Understanding the Fault Tolerance Service
The fault tolerance service (FTS) enables HAWQ to continue operating in the event that a segment node fails. The fault tolerance service runs automatically and requires no additional configuration requirements.
Each segment runs a resource manager process that periodically sends (by default, every 30 seconds) the segment’s status to the master’s resource manager process. This interval is controlled by the
hawq_rm_segment_heartbeat_interval server configuration parameter.
When a segment encounters a critical error– for example, a temporary directory on the segment fails due to a hardware error– the segment reports that there is temporary directory failure to the HAWQ master through a heartbeat report. When the master receives the report, it marks the segment as DOWN in the
gp_segment_configuration table. All changes to a segment’s status are recorded in the
gp_configuration_history catalog table, including the reason why the segment is marked as DOWN. When this segment is set to DOWN, master will not run query executors on the segment. The failed segment is fault-isolated from the rest of the cluster.
Besides disk failure, there are other reasons why a segment can be marked as DOWN. For example, if HAWQ is running in YARN mode, every segment should have a NodeManager (Hadoop’s YARN service) running on it, so that the segment can be considered a resource to HAWQ. However, if the NodeManager on a segment is not operating properly, this segment will also be marked as DOWN in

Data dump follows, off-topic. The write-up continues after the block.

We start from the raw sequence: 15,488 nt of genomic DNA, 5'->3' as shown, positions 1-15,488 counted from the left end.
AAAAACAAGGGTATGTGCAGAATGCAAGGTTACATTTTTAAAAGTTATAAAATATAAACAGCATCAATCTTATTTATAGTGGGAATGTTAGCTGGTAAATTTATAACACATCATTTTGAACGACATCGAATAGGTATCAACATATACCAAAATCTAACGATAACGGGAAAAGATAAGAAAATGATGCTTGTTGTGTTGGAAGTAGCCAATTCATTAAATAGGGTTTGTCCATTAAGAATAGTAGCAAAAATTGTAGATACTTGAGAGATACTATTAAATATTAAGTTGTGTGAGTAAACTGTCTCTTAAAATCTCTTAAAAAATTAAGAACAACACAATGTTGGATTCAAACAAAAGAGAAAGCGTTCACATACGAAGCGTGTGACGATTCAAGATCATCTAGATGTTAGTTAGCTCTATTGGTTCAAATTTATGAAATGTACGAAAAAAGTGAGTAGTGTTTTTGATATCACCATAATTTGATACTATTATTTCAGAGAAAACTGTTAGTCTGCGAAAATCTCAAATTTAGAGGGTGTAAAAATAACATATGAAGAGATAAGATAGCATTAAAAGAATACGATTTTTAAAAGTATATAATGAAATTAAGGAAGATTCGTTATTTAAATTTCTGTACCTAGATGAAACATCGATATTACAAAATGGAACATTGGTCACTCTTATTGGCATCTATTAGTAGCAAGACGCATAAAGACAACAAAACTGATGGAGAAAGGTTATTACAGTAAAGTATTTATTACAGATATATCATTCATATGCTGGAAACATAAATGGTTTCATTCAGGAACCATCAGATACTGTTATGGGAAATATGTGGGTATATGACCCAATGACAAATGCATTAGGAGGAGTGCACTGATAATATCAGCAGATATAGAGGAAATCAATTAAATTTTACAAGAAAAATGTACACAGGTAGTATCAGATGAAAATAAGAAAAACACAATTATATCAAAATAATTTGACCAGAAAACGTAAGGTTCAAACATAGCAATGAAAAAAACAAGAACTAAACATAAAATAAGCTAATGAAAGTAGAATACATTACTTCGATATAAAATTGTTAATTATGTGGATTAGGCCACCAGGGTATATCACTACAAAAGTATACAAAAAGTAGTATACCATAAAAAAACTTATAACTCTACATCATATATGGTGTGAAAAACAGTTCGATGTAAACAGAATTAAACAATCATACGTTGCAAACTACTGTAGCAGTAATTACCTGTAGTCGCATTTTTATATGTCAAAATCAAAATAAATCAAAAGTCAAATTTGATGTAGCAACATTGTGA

gp_segment_configuration table. The corresponding reason for the failure is recorded into
Note: If a disk fails in a particular segment, the failure may cause either an HDFS error or a temporary directory error in HAWQ. HDFS errors are handled by the Hadoop HDFS service.
To view the current status of the segment, query the
If the status of a segment is DOWN, the “description” column displays the reason. The reason can include any of the following reasons, as single reasons or as a combination of several reasons, split by a semicolon (“;”).
Reason: heartbeat timeout
Master has not received a heartbeat from the segment. If you see this reason, make sure that HAWQ is running on the segment.
If the segment reports a heartbeat at a later time, the segment is marked as UP.
Reason: failed probing segment
Master has probed the segment to verify that it is operating normally, and the segment response is NO.
While a HAWQ instance is running, the Query Dispatcher finds that some Query Executors on the segment are not working normally. The resource manager process on master sends a message to this segment. When the segment resource manager receives the message from master, it checks whether its PostgreSQL postmaster process is working normally and sends a reply message to master. When master gets a reply message that indicates that this segment’s postmaster process is not working normally, then the master marks the segment as DOWN with the reason “failed probing segment.”
Check the logs of the failed segment and try to restart the HAWQ instance.
Reason: communication error
Master cannot connect to the segment.
Check the network connection between the master and the segment.
Reason: resource manager process was reset
If the timestamp of the segment resource manager process doesn’t match the previous timestamp, it means that the resource manager process on segment has been restarted. In this case, HAWQ master needs to return the resources on this segment and marks the segment as DOWN. If the master receives a new heartbeat from this segment, it will mark it back to UP.
Reason: no global node report
HAWQ is using YARN for resource management. No cluster report has been received for this segment.
Check that NodeManager is operating normally on this segment.
If not, try to start NodeManager on the segment.
After NodeManager is started, run
yarn node --list to see if the node is in list. If so, this segment is set to UP.